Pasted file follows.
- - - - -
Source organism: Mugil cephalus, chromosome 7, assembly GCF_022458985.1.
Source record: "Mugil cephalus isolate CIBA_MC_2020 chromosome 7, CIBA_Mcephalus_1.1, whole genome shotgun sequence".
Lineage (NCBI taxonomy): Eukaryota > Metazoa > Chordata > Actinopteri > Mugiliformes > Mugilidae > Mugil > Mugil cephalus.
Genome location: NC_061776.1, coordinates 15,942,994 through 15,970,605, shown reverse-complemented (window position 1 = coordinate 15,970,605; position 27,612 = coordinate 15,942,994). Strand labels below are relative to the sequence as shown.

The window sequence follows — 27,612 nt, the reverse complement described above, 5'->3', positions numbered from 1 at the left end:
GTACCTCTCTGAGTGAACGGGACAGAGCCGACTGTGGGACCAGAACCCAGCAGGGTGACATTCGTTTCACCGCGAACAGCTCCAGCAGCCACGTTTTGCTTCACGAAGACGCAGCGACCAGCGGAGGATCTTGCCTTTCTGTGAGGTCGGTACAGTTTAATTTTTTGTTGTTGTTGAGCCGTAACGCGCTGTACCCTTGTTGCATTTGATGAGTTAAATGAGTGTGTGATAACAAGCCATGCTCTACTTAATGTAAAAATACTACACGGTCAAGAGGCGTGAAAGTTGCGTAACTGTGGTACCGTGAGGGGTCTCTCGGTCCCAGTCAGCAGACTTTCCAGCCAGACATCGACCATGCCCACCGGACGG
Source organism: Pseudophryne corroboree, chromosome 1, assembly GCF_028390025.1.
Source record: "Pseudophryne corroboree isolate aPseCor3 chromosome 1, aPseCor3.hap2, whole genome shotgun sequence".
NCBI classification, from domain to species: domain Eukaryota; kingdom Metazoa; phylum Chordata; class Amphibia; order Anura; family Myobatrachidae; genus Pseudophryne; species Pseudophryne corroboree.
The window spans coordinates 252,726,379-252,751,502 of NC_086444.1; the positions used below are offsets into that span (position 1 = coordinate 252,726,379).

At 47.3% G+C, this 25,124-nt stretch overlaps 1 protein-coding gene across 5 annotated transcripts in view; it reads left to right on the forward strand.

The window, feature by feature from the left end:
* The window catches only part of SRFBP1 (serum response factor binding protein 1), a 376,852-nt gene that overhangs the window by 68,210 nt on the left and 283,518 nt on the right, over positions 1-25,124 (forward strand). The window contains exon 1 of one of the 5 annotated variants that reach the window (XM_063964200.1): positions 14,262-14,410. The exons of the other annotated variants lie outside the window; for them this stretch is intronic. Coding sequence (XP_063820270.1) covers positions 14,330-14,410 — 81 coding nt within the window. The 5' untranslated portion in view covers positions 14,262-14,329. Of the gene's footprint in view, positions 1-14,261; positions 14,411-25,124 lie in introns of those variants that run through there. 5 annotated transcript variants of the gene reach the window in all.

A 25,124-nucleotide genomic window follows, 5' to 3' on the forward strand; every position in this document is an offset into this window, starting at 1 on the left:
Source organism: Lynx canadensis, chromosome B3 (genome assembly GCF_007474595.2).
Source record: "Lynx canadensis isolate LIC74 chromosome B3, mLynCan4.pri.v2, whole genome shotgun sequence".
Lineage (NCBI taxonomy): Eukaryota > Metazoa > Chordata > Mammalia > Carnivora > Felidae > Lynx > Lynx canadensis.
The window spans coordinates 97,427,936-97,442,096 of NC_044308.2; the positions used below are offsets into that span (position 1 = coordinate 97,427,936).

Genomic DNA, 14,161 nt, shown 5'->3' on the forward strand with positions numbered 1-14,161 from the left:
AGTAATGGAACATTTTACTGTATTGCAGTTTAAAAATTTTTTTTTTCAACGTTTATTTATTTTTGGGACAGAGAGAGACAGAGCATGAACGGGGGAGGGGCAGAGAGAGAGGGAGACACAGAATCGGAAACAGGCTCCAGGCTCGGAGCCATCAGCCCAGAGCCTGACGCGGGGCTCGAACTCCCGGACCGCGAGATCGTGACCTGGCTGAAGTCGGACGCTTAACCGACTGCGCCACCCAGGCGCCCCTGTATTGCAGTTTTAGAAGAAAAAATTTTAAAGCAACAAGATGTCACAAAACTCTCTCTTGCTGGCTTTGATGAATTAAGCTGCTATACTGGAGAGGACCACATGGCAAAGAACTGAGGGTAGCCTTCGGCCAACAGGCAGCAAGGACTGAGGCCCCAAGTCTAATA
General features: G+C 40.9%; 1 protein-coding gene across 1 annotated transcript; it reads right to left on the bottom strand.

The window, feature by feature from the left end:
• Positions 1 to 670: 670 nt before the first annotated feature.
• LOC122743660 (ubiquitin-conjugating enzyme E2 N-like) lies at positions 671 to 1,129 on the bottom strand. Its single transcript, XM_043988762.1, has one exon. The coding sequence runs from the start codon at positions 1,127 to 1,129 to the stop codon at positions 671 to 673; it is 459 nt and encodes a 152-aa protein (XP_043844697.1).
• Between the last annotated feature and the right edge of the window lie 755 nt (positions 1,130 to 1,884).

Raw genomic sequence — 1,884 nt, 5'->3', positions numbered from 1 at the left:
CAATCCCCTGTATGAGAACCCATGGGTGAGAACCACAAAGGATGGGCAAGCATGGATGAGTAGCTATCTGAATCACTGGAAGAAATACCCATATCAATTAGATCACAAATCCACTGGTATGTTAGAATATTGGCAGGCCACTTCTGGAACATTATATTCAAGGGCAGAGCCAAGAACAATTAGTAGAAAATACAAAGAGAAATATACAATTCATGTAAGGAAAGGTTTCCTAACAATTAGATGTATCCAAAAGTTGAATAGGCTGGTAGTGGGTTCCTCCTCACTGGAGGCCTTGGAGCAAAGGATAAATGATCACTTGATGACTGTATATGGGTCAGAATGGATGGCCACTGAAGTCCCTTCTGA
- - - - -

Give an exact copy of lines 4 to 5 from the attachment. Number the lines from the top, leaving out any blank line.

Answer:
Genome location: NC_061776.1, coordinates 15,942,994 through 15,970,605, shown reverse-complemented (window position 1 = coordinate 15,970,605; position 27,612 = coordinate 15,942,994). Strand labels below are relative to the sequence as shown.

The window sequence follows — 27,612 nt, the reverse complement described above, 5'->3', positions numbered from 1 at the left end: